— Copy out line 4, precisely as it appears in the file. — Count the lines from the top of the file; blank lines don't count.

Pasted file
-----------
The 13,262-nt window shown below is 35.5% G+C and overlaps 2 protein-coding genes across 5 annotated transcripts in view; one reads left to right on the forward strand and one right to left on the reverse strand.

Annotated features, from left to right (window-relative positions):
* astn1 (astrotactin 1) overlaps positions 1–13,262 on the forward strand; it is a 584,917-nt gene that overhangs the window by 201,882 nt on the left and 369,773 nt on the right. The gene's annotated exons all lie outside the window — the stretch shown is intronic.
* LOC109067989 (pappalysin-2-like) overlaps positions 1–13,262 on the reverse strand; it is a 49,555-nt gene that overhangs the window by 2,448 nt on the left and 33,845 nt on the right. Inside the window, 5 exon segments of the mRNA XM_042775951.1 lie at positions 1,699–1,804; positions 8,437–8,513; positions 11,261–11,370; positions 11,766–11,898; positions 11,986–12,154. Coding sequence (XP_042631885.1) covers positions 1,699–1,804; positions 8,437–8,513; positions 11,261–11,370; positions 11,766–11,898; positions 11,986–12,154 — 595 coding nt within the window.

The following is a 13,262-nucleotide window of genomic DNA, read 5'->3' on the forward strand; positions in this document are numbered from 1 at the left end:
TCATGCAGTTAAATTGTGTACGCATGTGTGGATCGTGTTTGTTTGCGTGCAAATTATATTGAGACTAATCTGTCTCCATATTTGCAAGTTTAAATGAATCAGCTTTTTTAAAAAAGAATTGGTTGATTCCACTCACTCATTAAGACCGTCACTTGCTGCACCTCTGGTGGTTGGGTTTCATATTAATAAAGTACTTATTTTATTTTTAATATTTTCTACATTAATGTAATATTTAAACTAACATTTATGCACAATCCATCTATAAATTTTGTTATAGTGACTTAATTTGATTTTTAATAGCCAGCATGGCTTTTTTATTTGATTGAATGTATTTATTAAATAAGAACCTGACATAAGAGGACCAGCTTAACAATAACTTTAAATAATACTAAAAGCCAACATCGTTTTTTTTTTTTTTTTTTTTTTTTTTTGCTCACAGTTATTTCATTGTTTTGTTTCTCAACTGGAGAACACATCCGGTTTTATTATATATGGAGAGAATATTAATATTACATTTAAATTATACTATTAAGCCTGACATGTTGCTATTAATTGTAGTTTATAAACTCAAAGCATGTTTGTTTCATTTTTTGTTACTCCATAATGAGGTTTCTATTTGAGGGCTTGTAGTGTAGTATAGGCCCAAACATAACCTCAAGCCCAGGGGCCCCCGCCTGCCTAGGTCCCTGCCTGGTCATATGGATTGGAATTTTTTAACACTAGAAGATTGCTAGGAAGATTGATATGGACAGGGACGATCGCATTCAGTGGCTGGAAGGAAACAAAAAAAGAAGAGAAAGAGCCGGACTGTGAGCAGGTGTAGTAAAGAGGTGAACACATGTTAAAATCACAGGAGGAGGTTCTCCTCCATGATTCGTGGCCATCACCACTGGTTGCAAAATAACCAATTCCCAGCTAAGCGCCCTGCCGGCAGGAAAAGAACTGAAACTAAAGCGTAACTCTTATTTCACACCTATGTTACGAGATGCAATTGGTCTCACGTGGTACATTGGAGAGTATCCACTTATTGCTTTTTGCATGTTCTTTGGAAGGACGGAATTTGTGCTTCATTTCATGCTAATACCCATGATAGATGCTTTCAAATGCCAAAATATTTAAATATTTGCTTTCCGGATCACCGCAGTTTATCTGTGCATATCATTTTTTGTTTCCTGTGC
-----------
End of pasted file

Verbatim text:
* LOC109067989 (pappalysin-2-like) overlaps positions 1–13,262 on the reverse strand; it is a 49,555-nt gene that overhangs the window by 2,448 nt on the left and 33,845 nt on the right. Inside the window, 5 exon segments of the mRNA XM_042775951.1 lie at positions 1,699–1,804; positions 8,437–8,513; positions 11,261–11,370; positions 11,766–11,898; positions 11,986–12,154. Coding sequence (XP_042631885.1) covers positions 1,699–1,804; positions 8,437–8,513; positions 11,261–11,370; positions 11,766–11,898; positions 11,986–12,154 — 595 coding nt within the window.